Passover is just around the corner. It’s a time that I really look forward to each year as we reflect upon the story of God’s deliverance of His people from the hand of the Egyptians. If you don’t know the story, Google it and get ready to be amazed.

The centerpiece of Passover is of course the lamb. You can read about it in Exodus 12 if you’re interested. The lamb would be carefully chosen by each family, kept in the house until the fourteenth day of Nisan, and then be slaughtered. The blood from the lamb was to be placed on the doorposts and lintels of the house and they were to eat the roasted lamb as a family.

“Now the blood shall be a sign for you on the houses where you are. And when I see the blood, I will pass over you; and the plague shall not be on you to destroy you when I strike the land of Egypt.” Exd 12:13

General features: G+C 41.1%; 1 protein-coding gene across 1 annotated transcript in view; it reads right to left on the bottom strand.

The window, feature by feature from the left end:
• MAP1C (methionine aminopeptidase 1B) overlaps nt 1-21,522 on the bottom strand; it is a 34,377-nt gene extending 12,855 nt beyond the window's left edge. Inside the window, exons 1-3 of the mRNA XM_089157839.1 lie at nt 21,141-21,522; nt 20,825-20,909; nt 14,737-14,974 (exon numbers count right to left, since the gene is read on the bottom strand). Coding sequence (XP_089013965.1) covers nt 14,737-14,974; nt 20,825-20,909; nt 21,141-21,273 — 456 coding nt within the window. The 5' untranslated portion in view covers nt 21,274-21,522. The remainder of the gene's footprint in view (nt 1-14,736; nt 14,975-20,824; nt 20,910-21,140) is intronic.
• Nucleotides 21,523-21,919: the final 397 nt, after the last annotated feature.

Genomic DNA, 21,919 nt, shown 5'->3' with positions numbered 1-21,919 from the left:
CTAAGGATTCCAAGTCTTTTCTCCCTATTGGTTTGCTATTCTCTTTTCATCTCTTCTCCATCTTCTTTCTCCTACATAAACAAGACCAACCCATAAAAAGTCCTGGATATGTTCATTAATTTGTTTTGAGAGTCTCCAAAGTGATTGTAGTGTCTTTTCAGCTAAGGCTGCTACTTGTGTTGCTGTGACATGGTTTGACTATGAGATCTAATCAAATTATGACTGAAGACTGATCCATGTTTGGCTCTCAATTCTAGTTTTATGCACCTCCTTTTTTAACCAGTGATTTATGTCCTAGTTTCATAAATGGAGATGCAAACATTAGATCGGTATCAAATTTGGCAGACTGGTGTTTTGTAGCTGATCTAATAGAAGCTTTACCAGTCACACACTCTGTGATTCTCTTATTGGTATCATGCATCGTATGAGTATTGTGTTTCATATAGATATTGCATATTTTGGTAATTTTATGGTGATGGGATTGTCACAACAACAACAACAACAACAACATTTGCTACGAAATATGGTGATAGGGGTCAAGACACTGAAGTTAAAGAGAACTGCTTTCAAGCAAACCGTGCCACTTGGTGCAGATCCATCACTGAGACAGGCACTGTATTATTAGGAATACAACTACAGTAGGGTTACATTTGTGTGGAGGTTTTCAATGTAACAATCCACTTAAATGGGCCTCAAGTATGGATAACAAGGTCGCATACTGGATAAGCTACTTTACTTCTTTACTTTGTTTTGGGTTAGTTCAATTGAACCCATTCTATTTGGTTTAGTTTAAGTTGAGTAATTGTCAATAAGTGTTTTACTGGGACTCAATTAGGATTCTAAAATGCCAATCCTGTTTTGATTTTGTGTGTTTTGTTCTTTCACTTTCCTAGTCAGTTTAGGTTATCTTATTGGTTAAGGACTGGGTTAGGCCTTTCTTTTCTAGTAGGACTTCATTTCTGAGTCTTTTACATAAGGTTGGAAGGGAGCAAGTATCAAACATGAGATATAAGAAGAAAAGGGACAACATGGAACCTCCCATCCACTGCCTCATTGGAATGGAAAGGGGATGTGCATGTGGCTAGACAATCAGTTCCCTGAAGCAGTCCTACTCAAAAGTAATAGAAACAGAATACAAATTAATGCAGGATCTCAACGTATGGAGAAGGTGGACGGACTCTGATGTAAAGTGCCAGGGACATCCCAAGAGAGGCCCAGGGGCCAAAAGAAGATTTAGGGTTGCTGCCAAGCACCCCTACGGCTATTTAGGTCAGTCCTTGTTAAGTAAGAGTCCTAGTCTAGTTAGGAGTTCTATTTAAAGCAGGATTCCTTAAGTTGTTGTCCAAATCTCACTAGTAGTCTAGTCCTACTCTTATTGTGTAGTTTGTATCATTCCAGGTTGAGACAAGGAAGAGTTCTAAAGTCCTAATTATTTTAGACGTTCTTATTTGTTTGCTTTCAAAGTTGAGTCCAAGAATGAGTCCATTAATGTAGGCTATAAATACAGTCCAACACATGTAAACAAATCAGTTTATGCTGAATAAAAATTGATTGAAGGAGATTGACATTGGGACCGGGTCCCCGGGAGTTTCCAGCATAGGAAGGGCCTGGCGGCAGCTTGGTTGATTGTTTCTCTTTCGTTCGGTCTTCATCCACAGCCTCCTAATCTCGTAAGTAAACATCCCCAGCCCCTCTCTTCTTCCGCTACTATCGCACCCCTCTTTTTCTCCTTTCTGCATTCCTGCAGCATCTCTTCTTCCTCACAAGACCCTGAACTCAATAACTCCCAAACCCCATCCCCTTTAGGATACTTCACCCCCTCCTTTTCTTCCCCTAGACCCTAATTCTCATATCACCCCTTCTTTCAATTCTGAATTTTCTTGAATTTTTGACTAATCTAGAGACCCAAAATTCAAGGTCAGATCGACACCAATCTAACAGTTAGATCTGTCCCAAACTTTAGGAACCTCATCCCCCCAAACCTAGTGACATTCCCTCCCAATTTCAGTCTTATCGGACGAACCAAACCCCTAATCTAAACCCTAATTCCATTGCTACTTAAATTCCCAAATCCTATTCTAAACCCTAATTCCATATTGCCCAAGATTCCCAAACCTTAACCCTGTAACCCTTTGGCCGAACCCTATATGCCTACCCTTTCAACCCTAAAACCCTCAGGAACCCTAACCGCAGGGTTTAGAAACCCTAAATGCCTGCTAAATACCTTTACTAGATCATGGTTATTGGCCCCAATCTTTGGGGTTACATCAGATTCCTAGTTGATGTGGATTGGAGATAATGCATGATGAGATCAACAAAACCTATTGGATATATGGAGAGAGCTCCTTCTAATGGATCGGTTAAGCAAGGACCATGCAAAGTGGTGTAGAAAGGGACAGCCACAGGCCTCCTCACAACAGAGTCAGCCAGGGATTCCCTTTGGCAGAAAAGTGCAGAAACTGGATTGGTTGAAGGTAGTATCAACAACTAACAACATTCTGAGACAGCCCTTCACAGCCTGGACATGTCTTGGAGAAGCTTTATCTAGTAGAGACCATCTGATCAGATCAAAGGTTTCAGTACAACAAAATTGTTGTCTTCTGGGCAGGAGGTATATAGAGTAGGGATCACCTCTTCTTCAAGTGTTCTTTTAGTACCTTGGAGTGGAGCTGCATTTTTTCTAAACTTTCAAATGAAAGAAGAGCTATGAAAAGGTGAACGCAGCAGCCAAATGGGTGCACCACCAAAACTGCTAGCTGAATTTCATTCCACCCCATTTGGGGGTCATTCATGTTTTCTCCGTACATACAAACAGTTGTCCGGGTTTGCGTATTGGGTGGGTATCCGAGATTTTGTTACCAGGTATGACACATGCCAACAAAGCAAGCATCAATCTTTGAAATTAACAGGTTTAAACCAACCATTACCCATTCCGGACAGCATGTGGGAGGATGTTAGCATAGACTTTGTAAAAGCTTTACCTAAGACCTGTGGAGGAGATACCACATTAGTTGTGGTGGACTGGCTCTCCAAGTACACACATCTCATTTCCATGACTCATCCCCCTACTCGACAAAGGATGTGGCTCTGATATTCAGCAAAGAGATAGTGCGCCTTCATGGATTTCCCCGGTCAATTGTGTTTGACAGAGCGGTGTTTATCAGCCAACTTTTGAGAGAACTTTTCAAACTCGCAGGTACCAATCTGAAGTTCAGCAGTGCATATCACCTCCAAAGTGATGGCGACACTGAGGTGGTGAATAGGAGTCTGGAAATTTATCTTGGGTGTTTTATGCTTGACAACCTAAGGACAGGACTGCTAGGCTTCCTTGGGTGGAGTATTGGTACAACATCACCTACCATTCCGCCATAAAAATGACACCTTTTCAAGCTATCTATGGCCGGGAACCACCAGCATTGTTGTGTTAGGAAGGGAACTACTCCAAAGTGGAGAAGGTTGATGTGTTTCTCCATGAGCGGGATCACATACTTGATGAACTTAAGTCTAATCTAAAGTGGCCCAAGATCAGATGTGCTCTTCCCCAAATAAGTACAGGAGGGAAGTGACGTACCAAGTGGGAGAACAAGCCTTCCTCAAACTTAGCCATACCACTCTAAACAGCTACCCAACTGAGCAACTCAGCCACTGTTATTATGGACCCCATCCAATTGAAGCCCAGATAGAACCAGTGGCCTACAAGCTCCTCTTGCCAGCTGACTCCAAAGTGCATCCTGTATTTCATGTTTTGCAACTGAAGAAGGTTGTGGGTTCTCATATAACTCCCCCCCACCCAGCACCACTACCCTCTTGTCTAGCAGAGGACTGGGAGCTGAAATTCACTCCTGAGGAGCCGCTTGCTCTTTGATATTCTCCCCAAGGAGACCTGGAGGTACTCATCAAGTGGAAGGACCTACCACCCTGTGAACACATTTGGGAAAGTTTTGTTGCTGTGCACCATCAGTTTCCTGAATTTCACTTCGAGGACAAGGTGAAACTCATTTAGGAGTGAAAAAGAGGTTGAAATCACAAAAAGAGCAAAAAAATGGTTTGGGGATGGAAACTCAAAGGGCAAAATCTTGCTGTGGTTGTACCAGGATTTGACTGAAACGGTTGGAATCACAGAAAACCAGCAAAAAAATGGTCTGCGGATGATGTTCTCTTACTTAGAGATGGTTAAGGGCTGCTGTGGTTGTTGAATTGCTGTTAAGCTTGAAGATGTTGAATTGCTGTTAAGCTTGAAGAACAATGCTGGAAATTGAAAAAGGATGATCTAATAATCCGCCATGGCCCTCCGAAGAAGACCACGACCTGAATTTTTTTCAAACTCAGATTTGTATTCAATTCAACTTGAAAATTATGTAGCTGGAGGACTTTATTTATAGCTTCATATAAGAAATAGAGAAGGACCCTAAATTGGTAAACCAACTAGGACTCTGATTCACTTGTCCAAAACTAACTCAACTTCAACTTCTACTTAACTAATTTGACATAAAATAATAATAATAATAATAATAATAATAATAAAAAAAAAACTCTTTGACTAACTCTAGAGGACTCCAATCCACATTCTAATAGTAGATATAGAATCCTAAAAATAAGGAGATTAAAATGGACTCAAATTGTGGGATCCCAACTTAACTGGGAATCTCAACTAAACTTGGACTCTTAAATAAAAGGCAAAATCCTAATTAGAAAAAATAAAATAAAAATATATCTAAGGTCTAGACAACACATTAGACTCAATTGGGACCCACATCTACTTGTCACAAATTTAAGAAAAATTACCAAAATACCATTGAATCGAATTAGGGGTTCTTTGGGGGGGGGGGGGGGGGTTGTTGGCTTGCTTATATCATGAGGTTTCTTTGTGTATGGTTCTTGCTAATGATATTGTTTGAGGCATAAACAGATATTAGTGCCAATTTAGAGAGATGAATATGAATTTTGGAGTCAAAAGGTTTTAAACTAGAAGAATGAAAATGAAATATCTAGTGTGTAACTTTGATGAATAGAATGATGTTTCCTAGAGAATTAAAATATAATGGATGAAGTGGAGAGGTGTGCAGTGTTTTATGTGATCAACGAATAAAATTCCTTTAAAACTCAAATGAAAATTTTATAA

So, the families that followed these instructions were spared from the plague that God sent to Egypt. That night, the angel killed the firstborn son of every household but passed over the houses that had the blood on the doorposts. It was the plague that persuaded Pharaoh to let God’s people go. Thus, the Jews celebrate this miraculous event to this day.

The first lamb sacrifice in the Scriptures is in Genesis and it progresses throughout the Scriptures. We read that there must be the shedding of blood for the remission of sins.

Gen 4 – A lamb was sacrificed for a single person: Abel
Exd 23 – A lamb was sacrificed for a family: Passover
Exd 29 – A lamb was scarified for the whole nation: the continual consecration by the priests
John 1 – A lamb was to be sacrificed for the whole world: John proclaimed “Behold! The Lamb of God who takes away the sin of the world!”

One of the specific instructions for the Passover lamb says in Exd 12:46 “nor shall you break one of its bones.” Very interesting. This speaks prophetically of Jesus…